And down, down, the farthing's worth came with a bounce.

Again, he performed an experiment rare : A monk, with austerities bleeding and bare, Climbed into his scale; in the other was laid The heart of our Howard, now partly decayed ; When be found, with surprise, that the whole of his brother Weigh'd less, by some pounds, than this bit of the other.

By further experiments, (no matter how,)
He found that ten chariots weighed less than one plough.
Asword, with gilt trappings, rose up in the scale,
Though balanced by only a ten-penny pail :
A shield and a helmet, a buckler and spear,
Weighed less than a widow's uncrystallized tear.
A lord and a lady wept up at full sail,
When a bee chanced to light on the opposite scale.
Ten doctors, ten lawyers, two courtiers, one earl,
Ten counsellors' wigs, full of powder and curl,
All heaped in one balance, and swinging from thence,
Weigh'd less than some atoms of candour and sense ;---
A first-water diamond, with brilliants begirt,
Than one good potatoe just washed from the dirt;
Yet, not mountains of silver and gold would suffice,
One pearl to outweigh,.--'twas the "pearl of great price.”

At last the whole world was bowl'd in at the grate;
With the soul of a beggar to serve for a weight;
When the former sprang up with so strong a rebuff,
Than it made a vast rent and escaped at the roof;
Whence, balanced in air, it ascended on high,
And sail'd up aloft---a balloon in the sky:
While the scale with the soul in, so mightily fell,
That it jerk'd the philosopher out of his cell.


Dear reader, if e'er self dereption prevails,
We pray you to try The Philosopher's Scales :
But if they are lost in the ruins around,
Perhaps a good substitute thus may be found :---
Let judgment and conscience in circles be cut,
To which strings of thought may be carefully put :
Let these be made even with caution extreme,
And impartiality use for a beam:
Then bring thnse good actions which pride overrates,
And tear up your motives to serve for the weights.

We should have been tempted to it is; but Miss Taylor las here pretranscribe the • Complaint of the Dy- sented us the Life of a Lookinging Year,' a beautiful paper, had it not Glass, abounding with bright reflecalready been laid hold of by selectors tions. It is too long to transcribe. and compilers, without being always We must, however, make room for the fairly ascribed to the proper author.* entire paper entitled, “How it strikes Mr.Montgomery,in his Prose by a Poet, a stranger:' it is, perhaps the most has written the life of a flower, and an masterly in the collection. exquisite piece of vegetable biography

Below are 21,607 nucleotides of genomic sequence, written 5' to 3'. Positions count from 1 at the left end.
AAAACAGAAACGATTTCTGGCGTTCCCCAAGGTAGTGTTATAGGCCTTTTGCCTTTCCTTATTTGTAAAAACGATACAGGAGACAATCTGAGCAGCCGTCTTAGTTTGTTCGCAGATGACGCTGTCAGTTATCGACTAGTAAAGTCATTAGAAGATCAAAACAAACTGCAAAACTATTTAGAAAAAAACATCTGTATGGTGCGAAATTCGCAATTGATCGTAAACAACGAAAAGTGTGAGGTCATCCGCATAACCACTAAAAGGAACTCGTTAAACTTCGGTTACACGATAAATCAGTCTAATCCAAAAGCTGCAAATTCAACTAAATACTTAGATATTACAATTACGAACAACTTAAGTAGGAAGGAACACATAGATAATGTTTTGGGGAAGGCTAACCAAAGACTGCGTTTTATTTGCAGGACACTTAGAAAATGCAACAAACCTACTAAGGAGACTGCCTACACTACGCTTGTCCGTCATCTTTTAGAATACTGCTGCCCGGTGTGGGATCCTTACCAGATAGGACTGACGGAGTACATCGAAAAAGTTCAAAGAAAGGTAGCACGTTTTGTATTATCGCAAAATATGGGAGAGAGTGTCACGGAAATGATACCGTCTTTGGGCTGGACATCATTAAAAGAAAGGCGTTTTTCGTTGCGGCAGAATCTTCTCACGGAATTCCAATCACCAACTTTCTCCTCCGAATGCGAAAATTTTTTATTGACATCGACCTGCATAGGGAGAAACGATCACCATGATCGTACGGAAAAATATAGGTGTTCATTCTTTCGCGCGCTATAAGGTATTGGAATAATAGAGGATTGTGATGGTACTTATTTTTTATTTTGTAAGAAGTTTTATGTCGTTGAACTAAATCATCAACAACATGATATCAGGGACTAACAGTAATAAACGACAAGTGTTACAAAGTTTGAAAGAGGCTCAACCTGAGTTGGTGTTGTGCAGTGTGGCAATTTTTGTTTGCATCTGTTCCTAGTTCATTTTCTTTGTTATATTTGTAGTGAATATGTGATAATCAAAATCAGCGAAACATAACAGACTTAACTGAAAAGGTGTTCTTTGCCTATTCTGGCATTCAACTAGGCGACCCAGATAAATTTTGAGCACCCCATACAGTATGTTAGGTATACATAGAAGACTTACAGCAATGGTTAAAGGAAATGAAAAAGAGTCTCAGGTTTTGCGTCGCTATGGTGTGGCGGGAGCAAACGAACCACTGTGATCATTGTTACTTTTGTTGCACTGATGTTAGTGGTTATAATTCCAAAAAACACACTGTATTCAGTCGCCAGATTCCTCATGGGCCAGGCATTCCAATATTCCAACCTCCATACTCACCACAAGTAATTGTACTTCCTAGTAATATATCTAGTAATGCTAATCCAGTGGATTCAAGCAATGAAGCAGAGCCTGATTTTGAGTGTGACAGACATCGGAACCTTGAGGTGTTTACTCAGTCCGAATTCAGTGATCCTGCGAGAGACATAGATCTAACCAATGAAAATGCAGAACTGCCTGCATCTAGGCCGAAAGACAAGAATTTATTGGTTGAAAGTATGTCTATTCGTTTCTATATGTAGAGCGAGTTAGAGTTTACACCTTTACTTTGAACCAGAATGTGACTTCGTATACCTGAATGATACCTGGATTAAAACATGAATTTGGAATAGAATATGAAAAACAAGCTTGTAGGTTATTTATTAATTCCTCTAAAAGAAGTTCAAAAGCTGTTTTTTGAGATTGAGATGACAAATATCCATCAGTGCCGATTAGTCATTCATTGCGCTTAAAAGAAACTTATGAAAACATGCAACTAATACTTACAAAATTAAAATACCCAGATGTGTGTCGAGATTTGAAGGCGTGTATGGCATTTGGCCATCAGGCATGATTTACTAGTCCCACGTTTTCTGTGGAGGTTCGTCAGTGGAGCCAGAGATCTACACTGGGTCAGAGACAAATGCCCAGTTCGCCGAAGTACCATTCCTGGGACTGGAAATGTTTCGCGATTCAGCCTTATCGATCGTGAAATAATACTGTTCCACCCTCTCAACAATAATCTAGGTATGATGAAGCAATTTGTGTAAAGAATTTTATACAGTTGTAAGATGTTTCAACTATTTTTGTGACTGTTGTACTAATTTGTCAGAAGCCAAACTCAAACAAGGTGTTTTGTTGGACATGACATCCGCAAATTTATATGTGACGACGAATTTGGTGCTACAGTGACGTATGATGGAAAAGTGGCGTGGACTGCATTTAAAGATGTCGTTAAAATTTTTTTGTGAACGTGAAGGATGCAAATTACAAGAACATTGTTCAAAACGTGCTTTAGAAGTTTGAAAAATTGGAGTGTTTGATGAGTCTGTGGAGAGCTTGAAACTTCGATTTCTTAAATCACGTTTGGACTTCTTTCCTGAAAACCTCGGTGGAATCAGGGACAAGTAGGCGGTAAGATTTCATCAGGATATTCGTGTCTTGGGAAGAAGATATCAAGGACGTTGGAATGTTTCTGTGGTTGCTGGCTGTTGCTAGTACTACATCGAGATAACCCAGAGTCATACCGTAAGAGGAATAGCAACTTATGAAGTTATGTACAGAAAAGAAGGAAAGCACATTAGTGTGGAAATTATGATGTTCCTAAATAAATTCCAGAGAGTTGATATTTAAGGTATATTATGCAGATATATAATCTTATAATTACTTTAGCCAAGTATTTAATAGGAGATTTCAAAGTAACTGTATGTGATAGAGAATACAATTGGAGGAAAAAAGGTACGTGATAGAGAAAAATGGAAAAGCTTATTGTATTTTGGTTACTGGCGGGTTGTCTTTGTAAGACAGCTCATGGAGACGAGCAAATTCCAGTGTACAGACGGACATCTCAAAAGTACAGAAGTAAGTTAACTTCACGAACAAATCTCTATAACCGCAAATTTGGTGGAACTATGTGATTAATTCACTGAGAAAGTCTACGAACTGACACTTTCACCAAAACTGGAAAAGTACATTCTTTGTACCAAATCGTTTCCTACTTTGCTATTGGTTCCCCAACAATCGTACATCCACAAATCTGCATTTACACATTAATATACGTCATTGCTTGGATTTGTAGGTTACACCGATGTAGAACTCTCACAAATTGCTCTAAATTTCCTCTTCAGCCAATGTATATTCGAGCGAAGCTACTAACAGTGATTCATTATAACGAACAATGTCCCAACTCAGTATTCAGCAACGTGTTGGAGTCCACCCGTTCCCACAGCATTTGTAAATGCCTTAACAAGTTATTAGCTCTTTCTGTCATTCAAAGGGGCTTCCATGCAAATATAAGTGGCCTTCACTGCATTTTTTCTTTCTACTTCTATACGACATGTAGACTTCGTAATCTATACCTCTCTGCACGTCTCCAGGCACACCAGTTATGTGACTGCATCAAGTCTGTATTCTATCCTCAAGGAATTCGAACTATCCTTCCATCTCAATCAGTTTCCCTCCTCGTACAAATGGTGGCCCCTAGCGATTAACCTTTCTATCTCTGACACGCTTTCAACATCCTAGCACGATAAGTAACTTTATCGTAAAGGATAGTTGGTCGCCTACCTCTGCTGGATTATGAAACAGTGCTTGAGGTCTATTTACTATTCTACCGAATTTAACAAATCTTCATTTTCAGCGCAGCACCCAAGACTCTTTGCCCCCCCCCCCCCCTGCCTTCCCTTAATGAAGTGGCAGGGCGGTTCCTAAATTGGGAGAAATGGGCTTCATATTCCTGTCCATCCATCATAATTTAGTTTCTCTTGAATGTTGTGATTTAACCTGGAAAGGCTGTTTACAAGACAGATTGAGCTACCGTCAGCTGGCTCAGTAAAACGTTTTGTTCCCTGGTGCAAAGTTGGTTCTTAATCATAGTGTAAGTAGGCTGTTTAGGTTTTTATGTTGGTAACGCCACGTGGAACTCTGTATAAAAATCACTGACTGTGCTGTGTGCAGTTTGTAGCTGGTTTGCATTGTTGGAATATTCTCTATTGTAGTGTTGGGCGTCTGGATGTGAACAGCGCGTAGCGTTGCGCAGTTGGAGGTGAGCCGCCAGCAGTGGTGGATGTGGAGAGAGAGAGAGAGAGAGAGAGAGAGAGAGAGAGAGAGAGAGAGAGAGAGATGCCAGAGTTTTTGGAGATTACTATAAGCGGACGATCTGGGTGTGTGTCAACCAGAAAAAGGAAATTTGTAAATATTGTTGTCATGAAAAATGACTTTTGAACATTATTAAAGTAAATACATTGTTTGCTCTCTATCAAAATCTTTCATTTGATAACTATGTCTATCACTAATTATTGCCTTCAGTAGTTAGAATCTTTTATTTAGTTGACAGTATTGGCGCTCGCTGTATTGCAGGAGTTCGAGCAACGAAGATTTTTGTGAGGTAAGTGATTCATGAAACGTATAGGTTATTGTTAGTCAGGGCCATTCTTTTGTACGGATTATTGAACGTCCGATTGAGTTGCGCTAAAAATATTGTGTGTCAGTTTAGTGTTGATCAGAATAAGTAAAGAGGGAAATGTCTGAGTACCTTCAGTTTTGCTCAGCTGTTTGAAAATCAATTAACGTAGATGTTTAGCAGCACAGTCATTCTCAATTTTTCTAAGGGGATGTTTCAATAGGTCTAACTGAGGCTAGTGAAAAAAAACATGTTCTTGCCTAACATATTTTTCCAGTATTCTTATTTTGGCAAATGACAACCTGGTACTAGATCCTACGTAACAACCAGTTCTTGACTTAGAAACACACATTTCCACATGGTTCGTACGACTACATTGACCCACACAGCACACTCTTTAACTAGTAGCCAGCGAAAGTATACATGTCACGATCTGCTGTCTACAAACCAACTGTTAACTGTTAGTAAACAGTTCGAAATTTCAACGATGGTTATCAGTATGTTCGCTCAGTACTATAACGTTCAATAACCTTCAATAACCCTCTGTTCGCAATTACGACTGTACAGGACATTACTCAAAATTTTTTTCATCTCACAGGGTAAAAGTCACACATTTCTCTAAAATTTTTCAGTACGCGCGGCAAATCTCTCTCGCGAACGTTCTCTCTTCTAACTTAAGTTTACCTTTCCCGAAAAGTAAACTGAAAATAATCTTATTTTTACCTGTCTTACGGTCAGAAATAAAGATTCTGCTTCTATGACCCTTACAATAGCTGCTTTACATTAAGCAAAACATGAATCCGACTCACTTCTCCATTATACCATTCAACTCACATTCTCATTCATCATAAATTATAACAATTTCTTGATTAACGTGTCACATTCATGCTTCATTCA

In a remote period of antiquity, when the ally heard : and craftsmen of all kinds of sapernatural and the marvellous obtained craft were there ; and the light of a candle a readier credence than now, it was fabled was seen in every dwelling; and the voice that a stranger of extraordinary appearance of the bridegroom and the voice of the bride was observed pacing the streets of one of the were heard there. The stranger mused magnificent cities of the east, remarking with awhile upon the glittering scene, and listenan eye of intelligent curiosity every sur tened to the confused murmur of mingling rounding object. Several individuals gather- sounds. Then sudde ly raising his eyes to ing around him, questioned him concerning the starry firmament, he fixed them with an bis country and his business; but they pre- expressive gaze on the beautiful evening sently perieived that he was unacquainted star which was just sinking behind a dark with their language, and he soon discovered grove that surrounded one of the principal himself to be equally ignorant of the most temples of the city.. “Marvel not,” said 'he common usages of society. At the same time, to his host, “ that I am wont to gaze with the dignity and intelligence of his air and fond affection on yonder silvery star. That demeanour forbade the idea of his being was my home ; yes, I was lately an inhabieither a barbarian or a lunatic. When at tant of that tranquil planet; from whence a length he understood by their signs, that vain curiosity has tempted me to wander. they wished to be informed whence he came, Often had I beheld with wondering admirahe pointed with great significance to the tion, this brilliant world of yours, ever one sky; upon which the crowd, concluding him of the brightest gems of our firinament: and to be one of their deities, were proceeding the ardent desire I had long felt to know to pay bim divine honours: but be no sooner something of its condition, was at length uncomprehended tireir design, than he rejected expectedly gratified. I received permission it with horror ; and bending his knees and and power from above to traverse the mighty raisivg his hands towards heaven in the atti- void, and to direct my course to this distude of prayer, gave them to understand that tant sphere. To that permission, however, he also was a worshipper of the powers one condition was annexed, to which my eaabove.